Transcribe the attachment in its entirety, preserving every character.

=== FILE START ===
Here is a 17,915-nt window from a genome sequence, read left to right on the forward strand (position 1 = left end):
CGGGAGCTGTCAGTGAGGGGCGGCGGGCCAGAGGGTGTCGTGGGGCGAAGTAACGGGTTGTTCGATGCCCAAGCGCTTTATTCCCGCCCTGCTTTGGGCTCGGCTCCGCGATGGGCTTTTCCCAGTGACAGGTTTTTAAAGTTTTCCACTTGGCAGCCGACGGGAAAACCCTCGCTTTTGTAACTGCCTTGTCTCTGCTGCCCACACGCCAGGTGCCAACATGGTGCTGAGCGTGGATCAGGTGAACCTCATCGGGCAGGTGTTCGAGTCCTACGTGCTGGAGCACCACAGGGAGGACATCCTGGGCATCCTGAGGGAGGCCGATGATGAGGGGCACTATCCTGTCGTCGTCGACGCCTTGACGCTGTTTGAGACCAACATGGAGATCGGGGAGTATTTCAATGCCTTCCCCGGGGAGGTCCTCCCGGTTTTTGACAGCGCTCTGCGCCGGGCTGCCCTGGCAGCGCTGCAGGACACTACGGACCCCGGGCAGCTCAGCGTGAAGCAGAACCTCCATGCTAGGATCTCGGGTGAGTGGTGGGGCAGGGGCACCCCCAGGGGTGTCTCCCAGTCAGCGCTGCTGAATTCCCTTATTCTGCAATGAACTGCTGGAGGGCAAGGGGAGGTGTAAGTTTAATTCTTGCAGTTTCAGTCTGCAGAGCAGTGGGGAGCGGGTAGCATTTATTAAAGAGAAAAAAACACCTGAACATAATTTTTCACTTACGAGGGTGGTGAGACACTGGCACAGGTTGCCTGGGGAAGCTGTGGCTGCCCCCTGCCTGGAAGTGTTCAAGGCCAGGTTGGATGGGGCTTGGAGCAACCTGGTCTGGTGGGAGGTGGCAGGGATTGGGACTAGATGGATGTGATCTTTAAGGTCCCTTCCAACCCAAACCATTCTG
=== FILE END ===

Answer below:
Here is a 17,915-nt window from a genome sequence, read left to right on the forward strand (position 1 = left end):
CGGGAGCTGTCAGTGAGGGGCGGCGGGCCAGAGGGTGTCGTGGGGCGAAGTAACGGGTTGTTCGATGCCCAAGCGCTTTATTCCCGCCCTGCTTTGGGCTCGGCTCCGCGATGGGCTTTTCCCAGTGACAGGTTTTTAAAGTTTTCCACTTGGCAGCCGACGGGAAAACCCTCGCTTTTGTAACTGCCTTGTCTCTGCTGCCCACACGCCAGGTGCCAACATGGTGCTGAGCGTGGATCAGGTGAACCTCATCGGGCAGGTGTTCGAGTCCTACGTGCTGGAGCACCACAGGGAGGACATCCTGGGCATCCTGAGGGAGGCCGATGATGAGGGGCACTATCCTGTCGTCGTCGACGCCTTGACGCTGTTTGAGACCAACATGGAGATCGGGGAGTATTTCAATGCCTTCCCCGGGGAGGTCCTCCCGGTTTTTGACAGCGCTCTGCGCCGGGCTGCCCTGGCAGCGCTGCAGGACACTACGGACCCCGGGCAGCTCAGCGTGAAGCAGAACCTCCATGCTAGGATCTCGGGTGAGTGGTGGGGCAGGGGCACCCCCAGGGGTGTCTCCCAGTCAGCGCTGCTGAATTCCCTTATTCTGCAATGAACTGCTGGAGGGCAAGGGGAGGTGTAAGTTTAATTCTTGCAGTTTCAGTCTGCAGAGCAGTGGGGAGCGGGTAGCATTTATTAAAGAGAAAAAAACACCTGAACATAATTTTTCACTTACGAGGGTGGTGAGACACTGGCACAGGTTGCCTGGGGAAGCTGTGGCTGCCCCCTGCCTGGAAGTGTTCAAGGCCAGGTTGGATGGGGCTTGGAGCAACCTGGTCTGGTGGGAGGTGGCAGGGATTGGGACTAGATGGATGTGATCTTTAAGGTCCCTTCCAACCCAAACCATTCTG